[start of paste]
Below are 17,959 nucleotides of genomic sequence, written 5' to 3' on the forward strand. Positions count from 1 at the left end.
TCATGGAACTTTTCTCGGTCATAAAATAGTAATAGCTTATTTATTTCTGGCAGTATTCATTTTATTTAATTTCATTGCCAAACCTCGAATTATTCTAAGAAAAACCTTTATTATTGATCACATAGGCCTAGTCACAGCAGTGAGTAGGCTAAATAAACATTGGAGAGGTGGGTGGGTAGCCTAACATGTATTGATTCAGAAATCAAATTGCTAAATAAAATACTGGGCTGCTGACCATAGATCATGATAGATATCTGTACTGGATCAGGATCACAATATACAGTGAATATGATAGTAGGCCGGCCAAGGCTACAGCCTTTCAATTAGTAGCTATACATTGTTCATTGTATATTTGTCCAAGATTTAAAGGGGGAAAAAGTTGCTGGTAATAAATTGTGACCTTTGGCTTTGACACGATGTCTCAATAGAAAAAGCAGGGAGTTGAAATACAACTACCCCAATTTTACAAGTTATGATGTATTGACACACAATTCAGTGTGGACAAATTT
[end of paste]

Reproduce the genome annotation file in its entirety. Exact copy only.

Below are 17,959 nucleotides of genomic sequence, written 5' to 3' on the forward strand. Positions count from 1 at the left end.
TCATGGAACTTTTCTCGGTCATAAAATAGTAATAGCTTATTTATTTCTGGCAGTATTCATTTTATTTAATTTCATTGCCAAACCTCGAATTATTCTAAGAAAAACCTTTATTATTGATCACATAGGCCTAGTCACAGCAGTGAGTAGGCTAAATAAACATTGGAGAGGTGGGTGGGTAGCCTAACATGTATTGATTCAGAAATCAAATTGCTAAATAAAATACTGGGCTGCTGACCATAGATCATGATAGATATCTGTACTGGATCAGGATCACAATATACAGTGAATATGATAGTAGGCCGGCCAAGGCTACAGCCTTTCAATTAGTAGCTATACATTGTTCATTGTATATTTGTCCAAGATTTAAAGGGGGAAAAAGTTGCTGGTAATAAATTGTGACCTTTGGCTTTGACACGATGTCTCAATAGAAAAAGCAGGGAGTTGAAATACAACTACCCCAATTTTACAAGTTATGATGTATTGACACACAATTCAGTGTGGACAAATTT